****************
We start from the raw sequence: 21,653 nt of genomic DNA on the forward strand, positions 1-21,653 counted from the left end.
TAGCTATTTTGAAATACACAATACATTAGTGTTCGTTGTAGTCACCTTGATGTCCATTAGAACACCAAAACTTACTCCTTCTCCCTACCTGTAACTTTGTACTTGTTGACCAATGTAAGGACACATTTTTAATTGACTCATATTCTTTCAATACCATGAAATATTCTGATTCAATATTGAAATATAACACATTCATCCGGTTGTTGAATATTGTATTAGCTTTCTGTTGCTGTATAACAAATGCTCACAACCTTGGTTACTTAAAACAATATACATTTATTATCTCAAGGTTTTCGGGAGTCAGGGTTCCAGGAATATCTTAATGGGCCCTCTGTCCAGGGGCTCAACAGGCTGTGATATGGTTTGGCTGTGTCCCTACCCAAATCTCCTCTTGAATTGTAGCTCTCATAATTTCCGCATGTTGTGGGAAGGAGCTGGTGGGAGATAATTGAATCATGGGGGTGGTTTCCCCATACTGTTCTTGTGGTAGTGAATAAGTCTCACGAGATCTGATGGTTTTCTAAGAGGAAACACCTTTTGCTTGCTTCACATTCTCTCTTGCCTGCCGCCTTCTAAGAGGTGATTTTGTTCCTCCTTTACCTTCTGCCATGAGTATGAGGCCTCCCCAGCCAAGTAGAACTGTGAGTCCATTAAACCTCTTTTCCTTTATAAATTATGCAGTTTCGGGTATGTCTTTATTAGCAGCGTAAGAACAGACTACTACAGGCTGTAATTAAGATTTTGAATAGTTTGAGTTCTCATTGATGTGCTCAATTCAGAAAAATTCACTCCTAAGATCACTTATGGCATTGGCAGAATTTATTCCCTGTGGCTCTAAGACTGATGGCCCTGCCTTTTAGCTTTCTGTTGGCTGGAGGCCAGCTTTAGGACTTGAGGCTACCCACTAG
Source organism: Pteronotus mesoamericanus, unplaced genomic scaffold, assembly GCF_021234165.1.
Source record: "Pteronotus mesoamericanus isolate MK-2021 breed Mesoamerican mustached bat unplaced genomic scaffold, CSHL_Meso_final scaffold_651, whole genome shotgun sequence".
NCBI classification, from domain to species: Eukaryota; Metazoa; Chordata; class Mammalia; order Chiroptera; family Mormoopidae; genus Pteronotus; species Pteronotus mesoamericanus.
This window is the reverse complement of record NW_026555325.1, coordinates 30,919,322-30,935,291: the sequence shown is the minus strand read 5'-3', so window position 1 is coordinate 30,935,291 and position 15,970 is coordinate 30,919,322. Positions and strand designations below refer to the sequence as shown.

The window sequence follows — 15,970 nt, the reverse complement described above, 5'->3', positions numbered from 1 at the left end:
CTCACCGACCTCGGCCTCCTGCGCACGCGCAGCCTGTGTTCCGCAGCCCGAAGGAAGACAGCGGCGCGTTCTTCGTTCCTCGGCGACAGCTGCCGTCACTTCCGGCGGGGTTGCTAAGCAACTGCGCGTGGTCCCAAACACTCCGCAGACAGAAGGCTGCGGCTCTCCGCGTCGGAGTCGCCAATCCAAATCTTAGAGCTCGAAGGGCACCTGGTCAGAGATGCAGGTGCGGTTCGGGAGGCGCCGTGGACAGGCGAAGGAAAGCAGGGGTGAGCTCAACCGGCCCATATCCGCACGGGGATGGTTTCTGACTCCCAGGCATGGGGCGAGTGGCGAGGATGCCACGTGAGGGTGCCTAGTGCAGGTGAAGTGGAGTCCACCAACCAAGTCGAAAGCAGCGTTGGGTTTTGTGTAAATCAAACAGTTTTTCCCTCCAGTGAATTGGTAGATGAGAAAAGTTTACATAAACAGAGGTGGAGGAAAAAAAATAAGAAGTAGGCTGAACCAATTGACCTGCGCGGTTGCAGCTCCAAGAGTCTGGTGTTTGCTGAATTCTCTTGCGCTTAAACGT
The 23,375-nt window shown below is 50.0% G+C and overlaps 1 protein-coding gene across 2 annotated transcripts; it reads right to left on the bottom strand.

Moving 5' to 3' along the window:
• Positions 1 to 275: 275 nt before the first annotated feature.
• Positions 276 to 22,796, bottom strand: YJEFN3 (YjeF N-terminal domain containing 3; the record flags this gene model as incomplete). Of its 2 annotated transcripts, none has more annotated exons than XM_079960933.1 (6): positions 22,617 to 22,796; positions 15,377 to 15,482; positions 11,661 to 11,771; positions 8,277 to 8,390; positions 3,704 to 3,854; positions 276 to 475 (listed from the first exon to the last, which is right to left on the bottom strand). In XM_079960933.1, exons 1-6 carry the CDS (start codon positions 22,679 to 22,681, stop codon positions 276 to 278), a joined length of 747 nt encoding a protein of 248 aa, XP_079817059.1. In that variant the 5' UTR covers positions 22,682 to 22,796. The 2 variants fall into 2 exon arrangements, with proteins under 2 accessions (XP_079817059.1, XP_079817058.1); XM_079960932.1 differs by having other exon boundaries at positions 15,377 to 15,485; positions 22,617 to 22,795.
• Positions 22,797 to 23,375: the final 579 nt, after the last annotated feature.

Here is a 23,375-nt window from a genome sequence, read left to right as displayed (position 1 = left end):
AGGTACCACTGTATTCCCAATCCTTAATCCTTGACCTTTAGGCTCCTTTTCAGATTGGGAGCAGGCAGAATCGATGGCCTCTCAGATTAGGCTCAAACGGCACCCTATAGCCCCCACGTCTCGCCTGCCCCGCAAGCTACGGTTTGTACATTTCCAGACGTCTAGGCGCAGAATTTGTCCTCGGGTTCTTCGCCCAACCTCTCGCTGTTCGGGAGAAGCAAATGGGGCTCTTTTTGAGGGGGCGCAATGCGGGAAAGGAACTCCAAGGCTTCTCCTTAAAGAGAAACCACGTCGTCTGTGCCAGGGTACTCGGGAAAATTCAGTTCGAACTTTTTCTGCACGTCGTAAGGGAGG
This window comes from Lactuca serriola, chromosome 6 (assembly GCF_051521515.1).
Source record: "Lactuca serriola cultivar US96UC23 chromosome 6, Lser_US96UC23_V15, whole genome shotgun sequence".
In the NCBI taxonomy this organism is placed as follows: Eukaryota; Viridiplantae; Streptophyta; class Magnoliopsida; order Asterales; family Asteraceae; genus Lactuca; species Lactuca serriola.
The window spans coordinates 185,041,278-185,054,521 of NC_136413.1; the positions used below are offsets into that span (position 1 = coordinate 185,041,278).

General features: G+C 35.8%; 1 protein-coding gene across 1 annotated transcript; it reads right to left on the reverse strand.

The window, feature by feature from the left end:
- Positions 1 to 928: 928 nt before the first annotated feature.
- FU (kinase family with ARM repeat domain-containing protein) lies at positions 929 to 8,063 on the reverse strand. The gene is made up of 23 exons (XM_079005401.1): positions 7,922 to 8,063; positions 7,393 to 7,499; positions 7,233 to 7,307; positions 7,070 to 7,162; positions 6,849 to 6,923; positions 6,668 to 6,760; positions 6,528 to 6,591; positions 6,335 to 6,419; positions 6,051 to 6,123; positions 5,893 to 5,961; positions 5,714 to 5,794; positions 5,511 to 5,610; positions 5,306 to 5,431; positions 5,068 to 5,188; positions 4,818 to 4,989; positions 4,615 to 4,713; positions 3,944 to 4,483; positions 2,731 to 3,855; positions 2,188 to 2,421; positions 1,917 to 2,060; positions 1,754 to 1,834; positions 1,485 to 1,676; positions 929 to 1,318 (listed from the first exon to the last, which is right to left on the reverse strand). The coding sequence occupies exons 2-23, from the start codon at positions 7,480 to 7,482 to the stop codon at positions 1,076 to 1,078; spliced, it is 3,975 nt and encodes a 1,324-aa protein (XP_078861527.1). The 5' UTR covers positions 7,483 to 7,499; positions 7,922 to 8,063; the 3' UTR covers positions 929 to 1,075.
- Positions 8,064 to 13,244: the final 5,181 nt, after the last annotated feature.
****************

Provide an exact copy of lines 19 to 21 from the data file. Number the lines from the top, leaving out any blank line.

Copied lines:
The window spans coordinates 185,041,278-185,054,521 of NC_136413.1; the positions used below are offsets into that span (position 1 = coordinate 185,041,278).

General features: G+C 35.8%; 1 protein-coding gene across 1 annotated transcript; it reads right to left on the reverse strand.

The window, feature by feature from the left end: